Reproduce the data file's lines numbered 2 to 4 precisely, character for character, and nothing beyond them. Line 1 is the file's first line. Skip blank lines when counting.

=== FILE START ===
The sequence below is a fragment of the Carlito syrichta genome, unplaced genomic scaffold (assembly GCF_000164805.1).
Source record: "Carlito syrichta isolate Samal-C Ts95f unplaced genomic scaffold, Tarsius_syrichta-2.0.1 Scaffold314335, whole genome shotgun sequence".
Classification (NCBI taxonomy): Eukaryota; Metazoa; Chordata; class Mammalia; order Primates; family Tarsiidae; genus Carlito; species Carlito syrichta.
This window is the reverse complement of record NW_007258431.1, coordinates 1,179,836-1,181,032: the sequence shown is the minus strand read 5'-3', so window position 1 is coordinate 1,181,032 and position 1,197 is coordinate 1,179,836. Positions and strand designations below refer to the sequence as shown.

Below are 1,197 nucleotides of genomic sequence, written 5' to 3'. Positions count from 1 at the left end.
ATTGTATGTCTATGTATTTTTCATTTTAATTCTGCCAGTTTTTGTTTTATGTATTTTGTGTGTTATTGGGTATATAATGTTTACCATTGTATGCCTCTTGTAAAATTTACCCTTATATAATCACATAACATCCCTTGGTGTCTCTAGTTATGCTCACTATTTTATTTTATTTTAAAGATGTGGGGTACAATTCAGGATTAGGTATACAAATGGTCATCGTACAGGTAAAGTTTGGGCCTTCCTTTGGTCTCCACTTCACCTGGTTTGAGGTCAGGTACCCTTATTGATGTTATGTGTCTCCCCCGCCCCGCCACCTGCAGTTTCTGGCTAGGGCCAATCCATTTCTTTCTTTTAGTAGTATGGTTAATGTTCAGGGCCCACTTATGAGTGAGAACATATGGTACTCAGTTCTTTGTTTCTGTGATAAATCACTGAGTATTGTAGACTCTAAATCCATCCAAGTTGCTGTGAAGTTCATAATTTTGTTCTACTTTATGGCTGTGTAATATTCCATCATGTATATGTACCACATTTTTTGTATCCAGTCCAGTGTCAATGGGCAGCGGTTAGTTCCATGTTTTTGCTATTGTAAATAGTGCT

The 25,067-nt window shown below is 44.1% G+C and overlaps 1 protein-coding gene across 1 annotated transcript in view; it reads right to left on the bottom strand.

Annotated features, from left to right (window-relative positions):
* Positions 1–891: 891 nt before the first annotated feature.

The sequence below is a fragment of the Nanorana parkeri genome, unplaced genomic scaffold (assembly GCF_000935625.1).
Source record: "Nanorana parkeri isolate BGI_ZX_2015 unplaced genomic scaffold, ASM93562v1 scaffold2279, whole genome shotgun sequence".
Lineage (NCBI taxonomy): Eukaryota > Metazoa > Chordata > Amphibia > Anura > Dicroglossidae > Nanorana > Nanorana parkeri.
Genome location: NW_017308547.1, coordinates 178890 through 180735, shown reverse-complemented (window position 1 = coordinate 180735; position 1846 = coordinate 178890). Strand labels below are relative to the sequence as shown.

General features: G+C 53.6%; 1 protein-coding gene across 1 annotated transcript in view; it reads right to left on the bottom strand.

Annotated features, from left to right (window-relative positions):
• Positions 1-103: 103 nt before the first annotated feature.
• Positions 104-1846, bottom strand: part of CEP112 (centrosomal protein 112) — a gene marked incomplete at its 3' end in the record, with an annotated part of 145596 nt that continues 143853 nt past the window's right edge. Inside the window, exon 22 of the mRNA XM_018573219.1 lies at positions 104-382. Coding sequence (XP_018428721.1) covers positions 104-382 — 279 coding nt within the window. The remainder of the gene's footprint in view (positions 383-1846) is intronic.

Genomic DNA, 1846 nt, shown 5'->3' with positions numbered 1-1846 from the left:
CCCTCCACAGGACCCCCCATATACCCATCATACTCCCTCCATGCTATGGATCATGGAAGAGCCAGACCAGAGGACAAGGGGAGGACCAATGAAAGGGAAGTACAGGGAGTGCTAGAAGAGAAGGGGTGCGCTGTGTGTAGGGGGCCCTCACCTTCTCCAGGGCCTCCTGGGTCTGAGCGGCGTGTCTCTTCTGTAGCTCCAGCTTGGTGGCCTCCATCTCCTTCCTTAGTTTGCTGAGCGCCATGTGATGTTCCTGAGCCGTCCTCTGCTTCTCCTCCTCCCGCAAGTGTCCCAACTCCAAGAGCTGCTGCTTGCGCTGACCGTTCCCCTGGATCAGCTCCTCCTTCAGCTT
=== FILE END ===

Source record: "Carlito syrichta isolate Samal-C Ts95f unplaced genomic scaffold, Tarsius_syrichta-2.0.1 Scaffold314335, whole genome shotgun sequence".
Classification (NCBI taxonomy): Eukaryota; Metazoa; Chordata; class Mammalia; order Primates; family Tarsiidae; genus Carlito; species Carlito syrichta.
This window is the reverse complement of record NW_007258431.1, coordinates 1,179,836-1,181,032: the sequence shown is the minus strand read 5'-3', so window position 1 is coordinate 1,181,032 and position 1,197 is coordinate 1,179,836. Positions and strand designations below refer to the sequence as shown.